(E,E )-3-(Ethoxycarbonyl)hepta-3,5-dienoic acid 12

Crotonaldehyde 10 (18 g, 257 mmol) as a solution in benzene (150 mL) was treated with 1-ethyl hydrogen 2-(triphenylphosphanylidene) butane-1,4-dioate 11 (100 g, 246 mmol) at reflux for 4 h. The solvent was removed under reduced pressure, the residue was dissolved in hexane–diethyl ether (2:1), and the triphenylphosphine oxide eliminated by crystallization. The liquid phase was concentrated and the remaining oil was purified by chromatography using hexane–ethyl acetate (gradient from 95:5 to 8:2) as eluent to afford exclusively the acid 12 (36g, 74%) as a single (E,E) isomer, mp 72–73°C (from hexane).

3-Hydroxy-4-methylbenzoic acid 13

ClCO2Et (21 mL, 220 mmol) was added in one portion to a solution of acid 12 (35 g, 177 mmol) in dry THF (200 mL), and then Et3N (75 mL, 538 mmol) was added dropwise, keeping the temperature under 20°C. The mixture was stirred for 15 min and then acidified with an excess of 5% aq. HCl and extracted with ethyl acetate (3×150 mL). The organic phase was concentrated and the residue was dissolved in ethanol (80 mL). The resulting solution was treated with aq. KOH (25 g, 445 mmol in 100 mL) and heated at reflux for 2 h. After cooling, the mixture was acidified with conc. HCl and extracted with ethyl acetate (3×150 mL). The combined organic portions were washed with brine (100 mL), dried (Na2SO4), and concentrated under reduced pressure. The residue was purified by chromatography using hexane–ethyl acetate (using a gradient from 8:2 to 1:2) as eluent followed by crystallization to give pure acid 1326 (23.2 g, 86%), mp 220–221°C (from hexane–ethyl acetate).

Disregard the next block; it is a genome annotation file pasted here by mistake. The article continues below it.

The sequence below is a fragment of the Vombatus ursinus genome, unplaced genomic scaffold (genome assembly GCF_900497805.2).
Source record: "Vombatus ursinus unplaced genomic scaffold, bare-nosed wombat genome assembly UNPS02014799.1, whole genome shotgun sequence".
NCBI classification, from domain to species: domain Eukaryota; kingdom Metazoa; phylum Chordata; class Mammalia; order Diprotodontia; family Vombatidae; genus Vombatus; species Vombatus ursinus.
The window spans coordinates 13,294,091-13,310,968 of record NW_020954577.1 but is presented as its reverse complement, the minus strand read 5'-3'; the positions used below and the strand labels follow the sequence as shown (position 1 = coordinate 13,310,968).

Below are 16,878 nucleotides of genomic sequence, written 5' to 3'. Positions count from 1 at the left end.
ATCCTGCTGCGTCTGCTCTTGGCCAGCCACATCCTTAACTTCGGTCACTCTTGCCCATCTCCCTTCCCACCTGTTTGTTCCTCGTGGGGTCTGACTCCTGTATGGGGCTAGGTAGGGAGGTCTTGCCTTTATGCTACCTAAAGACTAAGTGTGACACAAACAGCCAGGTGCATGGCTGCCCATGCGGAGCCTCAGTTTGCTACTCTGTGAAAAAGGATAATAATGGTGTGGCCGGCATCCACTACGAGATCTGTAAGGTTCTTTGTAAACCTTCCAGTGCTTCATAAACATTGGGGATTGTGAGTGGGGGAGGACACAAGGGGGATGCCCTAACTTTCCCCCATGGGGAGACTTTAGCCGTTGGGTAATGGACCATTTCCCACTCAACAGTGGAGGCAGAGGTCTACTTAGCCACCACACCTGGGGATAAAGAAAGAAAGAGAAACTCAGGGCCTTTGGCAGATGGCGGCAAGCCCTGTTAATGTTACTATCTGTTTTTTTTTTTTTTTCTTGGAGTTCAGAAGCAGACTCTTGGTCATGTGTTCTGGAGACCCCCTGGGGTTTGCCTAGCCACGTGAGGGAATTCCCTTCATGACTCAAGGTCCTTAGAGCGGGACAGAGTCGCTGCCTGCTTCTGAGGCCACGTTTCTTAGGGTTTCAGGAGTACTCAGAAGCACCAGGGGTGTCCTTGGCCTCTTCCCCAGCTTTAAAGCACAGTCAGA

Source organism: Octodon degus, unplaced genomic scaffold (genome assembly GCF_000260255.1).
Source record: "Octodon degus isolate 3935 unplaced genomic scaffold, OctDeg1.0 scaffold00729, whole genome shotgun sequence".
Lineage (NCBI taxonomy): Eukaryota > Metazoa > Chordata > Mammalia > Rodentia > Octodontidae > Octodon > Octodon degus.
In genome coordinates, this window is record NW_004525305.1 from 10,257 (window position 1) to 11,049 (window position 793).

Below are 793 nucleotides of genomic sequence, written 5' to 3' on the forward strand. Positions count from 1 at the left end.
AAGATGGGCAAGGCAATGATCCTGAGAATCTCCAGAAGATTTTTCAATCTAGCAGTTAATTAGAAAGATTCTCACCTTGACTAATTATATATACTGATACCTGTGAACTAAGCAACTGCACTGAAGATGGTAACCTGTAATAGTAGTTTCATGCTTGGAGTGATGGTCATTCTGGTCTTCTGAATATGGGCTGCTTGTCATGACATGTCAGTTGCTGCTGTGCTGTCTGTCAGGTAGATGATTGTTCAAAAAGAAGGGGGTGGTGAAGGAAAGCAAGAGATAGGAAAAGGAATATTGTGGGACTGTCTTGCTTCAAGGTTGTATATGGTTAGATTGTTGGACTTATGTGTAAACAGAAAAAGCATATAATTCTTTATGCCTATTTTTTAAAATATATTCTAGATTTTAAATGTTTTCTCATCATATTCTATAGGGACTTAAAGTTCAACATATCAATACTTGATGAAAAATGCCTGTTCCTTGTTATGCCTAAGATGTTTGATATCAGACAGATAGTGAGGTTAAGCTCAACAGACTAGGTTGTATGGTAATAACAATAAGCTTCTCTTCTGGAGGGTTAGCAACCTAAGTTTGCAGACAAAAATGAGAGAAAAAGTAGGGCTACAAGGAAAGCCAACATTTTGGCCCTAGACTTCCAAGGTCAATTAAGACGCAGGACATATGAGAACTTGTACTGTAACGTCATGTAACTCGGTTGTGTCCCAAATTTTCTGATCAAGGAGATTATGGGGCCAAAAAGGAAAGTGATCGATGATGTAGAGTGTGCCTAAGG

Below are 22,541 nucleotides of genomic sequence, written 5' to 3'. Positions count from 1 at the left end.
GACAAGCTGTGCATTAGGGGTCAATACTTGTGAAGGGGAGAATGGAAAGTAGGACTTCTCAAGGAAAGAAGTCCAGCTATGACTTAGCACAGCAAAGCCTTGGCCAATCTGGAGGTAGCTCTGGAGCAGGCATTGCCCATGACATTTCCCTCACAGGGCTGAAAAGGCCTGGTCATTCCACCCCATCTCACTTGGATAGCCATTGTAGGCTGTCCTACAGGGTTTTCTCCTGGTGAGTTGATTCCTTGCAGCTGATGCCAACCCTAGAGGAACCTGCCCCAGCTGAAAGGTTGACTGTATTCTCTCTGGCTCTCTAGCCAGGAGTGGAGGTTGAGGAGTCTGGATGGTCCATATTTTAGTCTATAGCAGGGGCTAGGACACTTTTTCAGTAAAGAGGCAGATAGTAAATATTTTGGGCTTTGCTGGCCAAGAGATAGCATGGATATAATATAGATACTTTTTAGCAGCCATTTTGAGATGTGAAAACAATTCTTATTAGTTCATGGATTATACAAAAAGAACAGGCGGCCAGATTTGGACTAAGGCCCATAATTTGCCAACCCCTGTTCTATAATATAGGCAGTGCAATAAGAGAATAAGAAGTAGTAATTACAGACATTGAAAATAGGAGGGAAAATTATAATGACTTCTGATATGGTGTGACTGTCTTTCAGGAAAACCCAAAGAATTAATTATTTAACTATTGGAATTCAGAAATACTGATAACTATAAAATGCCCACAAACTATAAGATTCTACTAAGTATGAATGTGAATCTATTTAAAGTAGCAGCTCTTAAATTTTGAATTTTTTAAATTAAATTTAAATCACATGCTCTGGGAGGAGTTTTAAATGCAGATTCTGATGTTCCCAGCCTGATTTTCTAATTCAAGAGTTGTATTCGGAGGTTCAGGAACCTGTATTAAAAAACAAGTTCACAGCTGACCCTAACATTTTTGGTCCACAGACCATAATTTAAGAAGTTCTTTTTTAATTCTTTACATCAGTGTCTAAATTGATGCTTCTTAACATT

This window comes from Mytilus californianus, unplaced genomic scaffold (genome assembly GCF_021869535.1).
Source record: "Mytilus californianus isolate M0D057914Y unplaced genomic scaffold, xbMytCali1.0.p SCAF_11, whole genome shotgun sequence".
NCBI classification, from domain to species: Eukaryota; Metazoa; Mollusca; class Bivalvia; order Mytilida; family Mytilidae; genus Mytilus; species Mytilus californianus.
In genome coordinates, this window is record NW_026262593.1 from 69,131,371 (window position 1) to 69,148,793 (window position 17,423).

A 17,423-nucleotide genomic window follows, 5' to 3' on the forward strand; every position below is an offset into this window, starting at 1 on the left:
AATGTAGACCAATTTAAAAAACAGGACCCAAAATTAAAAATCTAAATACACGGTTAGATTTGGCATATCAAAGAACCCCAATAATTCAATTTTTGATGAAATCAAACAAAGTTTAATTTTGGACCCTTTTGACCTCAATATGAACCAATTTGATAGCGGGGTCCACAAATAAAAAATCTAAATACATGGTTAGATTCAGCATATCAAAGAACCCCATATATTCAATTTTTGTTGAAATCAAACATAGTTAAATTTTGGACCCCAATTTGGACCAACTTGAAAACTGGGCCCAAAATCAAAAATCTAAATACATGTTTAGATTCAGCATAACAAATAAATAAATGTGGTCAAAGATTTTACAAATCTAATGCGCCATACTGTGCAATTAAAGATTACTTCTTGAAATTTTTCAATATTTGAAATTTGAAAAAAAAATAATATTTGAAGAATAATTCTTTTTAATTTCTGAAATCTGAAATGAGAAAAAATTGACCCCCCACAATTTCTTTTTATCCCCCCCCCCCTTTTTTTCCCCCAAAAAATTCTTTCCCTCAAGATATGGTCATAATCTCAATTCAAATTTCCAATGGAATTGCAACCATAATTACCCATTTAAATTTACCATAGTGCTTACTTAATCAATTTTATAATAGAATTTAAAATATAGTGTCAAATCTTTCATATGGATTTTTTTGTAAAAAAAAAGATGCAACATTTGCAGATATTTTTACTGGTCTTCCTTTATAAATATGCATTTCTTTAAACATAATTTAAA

Acid 13 (20 g, 132 mmol) as a solution in dry acetone (200 mL) was refluxed for 10 h with Me2SO4 (38 mL, 402 mmol) and dry K2CO3 (65 g, 470 mmol). The resulting mixture was concentrated under reduced pressure, diluted with water (300 mL) and extracted with diethyl ether (3×150 mL). The organic phase was dried (Na2SO4), concentrated under reduced pressure, and the residue was reduced at rt with LiAlH4 (6 g, 158 mmol) in dry THF (150 mL). The reaction was quenched by dropwise addition of ethyl acetate (200 mL) followed by addition of 5% aq. HCl (200 mL). The organic phase was separated, and the aqueous layer was extracted with diethyl ether (3×150 mL). The combined organic phases were washed with brine (200 mL), dried (Na2SO4), and concentrated under reduced pressure. The obtained benzylic alcohol was dissolved in CHCl3 (200 mL) and treated with MnO2 (50 g, 575 mmol) at reflux for 3 h. The reaction mixture was filtered and the liquid phase was concentrated under reduced pressure.

[17] A. R. Pinder, S. J. Price and R. M. Rice, J. Org. Chem., 37, 2202 (1972)
[18] E. Brenna, C. Fuganti, V. Perozzo and S. Serra, Tetrahedron,  53, 15029 (1997)
[19] R. F. Hudson and P. A. Chopard, Helv. Chim. Acta, 46, 2178 (1963)
[26] J. J. Brown and G. T. Newbold, J. Chem. Soc., 1285 (1953)